This past weekend AM visited the Fecal Face Dot Gallery for the opening of “White Hole”, the debut show for SF artist Henry Gunderson. For those of you unfamiliar, Henry has shown at some of San Francisco’s most prestigious contemporary galleries, and has been recently featured on a number of excellent design websites such as Booooooom, Change the Thought, Design\Milk and The World’s Best Ever. Not bad for any artist, let alone one who’s only 19. We caught up with Henry at the gallery – full interview and recap after the jump.
AM:Â First off Henry, would you mind telling our readers a little bit about yourself, who you are, where you came from and what youâ€™re doing?
HG: Henry David Gunderson, born august 30th 1990, I forget the rest. I came from Larkspur CA, that place over there next to the big mountain. I’m getting ready for my first ever solo show â€œWhite Holeâ€ at Fecal Face Dot Gallery.
AM: You just finished up your first year at the San Francisco Art Institute, how did that go?Â Do you feel like youâ€™ve learned a lot?Â Has a higher education influenced your newest body of work, or possibly dampened it?
HG: It went well. I think I have a greater knowledge of art now. I think knowledge is a good thing. I think my work has progressed but I can’t really say.
AM:Â Can you tell us about your upcoming show at Fecal Face?Â Technically speaking, a white hole is the antithesis of a black hole, ejecting matter from itâ€™s event horizon…Â Youâ€™ve once described your paintings as â€œlight machines,â€ care to elaborate?
HG: White holes and light machines are two very different things. White holes only exist theoretically. To me, the name has something to do with existence or mystery or the mystery of creation and creative process. The name white hole seamed fitting. All the work in this show is simply matter that I have ejected from my event horizon. Also, white holes are black not white.
A man named Bruce Mcgaw taught me that paintings are light machines. Not machines that create light but rather machines that use light and transmit it to your retina.
AM:Â A lot of the buzz surrounding you as an artist has been regarding your age, when did you start making art?Â Do you feel like youâ€™ve found your voice yet?
HG: I’ve been drawing for a long time since I was little I guess. I think I actually took more interest in art somewhere in the middle of high school. Iâ€™d say I’ve been painting for maybe 3 or 4 years. I donâ€™t think Ive found my voice. I donâ€™t know if I ever want to feel like I’ve found my voice.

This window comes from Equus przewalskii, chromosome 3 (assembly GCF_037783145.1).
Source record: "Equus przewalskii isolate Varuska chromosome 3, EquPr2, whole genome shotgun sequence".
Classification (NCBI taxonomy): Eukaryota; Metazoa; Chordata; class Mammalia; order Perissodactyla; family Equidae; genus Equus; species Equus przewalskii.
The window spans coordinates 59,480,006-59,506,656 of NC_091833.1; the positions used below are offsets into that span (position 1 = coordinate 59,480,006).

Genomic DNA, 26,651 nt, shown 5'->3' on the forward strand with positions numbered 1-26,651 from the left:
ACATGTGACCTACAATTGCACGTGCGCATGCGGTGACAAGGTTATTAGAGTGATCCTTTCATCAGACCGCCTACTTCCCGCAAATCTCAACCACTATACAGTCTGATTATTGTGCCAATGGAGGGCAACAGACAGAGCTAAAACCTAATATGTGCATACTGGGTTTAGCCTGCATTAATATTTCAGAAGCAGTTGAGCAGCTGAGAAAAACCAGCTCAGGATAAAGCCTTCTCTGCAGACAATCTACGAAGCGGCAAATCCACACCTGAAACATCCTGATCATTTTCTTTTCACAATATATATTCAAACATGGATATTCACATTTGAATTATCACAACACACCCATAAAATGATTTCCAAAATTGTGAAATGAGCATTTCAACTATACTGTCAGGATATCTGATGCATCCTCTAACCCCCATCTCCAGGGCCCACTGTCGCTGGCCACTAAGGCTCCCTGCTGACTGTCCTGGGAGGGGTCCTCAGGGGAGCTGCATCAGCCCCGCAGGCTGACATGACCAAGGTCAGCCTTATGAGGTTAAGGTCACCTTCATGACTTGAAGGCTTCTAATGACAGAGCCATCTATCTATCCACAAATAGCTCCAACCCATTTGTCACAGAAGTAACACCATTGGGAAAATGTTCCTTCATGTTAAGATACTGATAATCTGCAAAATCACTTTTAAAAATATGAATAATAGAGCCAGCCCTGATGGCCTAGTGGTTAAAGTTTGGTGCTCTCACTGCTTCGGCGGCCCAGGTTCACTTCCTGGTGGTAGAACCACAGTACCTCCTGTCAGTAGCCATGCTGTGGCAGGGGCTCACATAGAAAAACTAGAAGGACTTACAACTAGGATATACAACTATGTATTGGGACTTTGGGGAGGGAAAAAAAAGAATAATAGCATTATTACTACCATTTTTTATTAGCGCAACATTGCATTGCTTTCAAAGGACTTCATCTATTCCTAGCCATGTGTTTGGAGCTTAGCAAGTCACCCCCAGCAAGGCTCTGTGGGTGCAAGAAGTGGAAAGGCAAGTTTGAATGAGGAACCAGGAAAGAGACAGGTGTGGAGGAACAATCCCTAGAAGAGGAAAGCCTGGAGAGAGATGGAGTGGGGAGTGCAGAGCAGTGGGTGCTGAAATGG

AM:Â During your Fecal Face Interview last year you said: â€œI haven’t quite figured out yet how to describe all my work correctly,â€ which is by no means unusual. Itâ€™s often quite difficult for an artist to be able to objectively describe their work. Any luck yet?
HG: I paint things. What more is there to say.
AM:Â Your Flickr page has some great photographs from 2007 on it. Are you still experimenting with photography?Â Are there any other mediums that you work with?
HG: I still take pictures, but mostly just for photographic evidence. I donâ€™t like to think of myself as just a painter although that is mostly what I do. I’ve been playing with mouse traps and microwave motors. I almost got electrocuted. Remember to unplug an extension cord before you cut into it with wire cutters.
AM:Â Youâ€™ve received praise from many bloggers as well as artists.Â One of my personal favorite artists, Josh Keyes has said nice things about your work.Â Are there any artists out there that you admire, or influence you?
AM:Â To date, youâ€™ve shown your work at several of the Bay Areaâ€™s top galleries, White Walls, 111 Minna and Fecal Face to name a few… There are many artists twice your age whoâ€™d love to be involved with these institutions, any words of advice for aspiring artists?
HG: The first show I was in, which was at 111 Minna, I got into kind of on accident. I emailed Minna about doing some sort of internship and attached a couple images of my work. I was told I wasnâ€™t old enough to do an internship, but they liked my work. Then, I sent Fecal Face some stuff and they were kind enough to give me a mini-interview. I would say just make a lot of art. Just do that. Just do something.
AM:Â My buddy Christopher Cox from Change the Thought recently wrote: â€œReally phenomenal work at a far greater maturity-level-comprehension of space, color and composition than his age would bely. I can only imagine what his mind will bear in the future.â€Â What does lie in the future for you?Â Any plans or projects coming up?
HG: Well in the near future I’ll be having a little show at Atlas Skateshop in San Mateo with the release of a board graphic. I’ll be in a group show at Show and Tell Gallery in Toronto around December and about a year from now, I’m doing a two person show at Subtext Gallery in San Diego. But as for the farther future, who knows? Expansion and growth and progression. No big plans.
AM: Â Thanks for the interview Henry and good luck with the show!
Henry Gunderson’s “White Hole” runs till August 29th atÂ Fecal Face Dot Gallery.
Words/Pictures by AM/SF: Ken Harman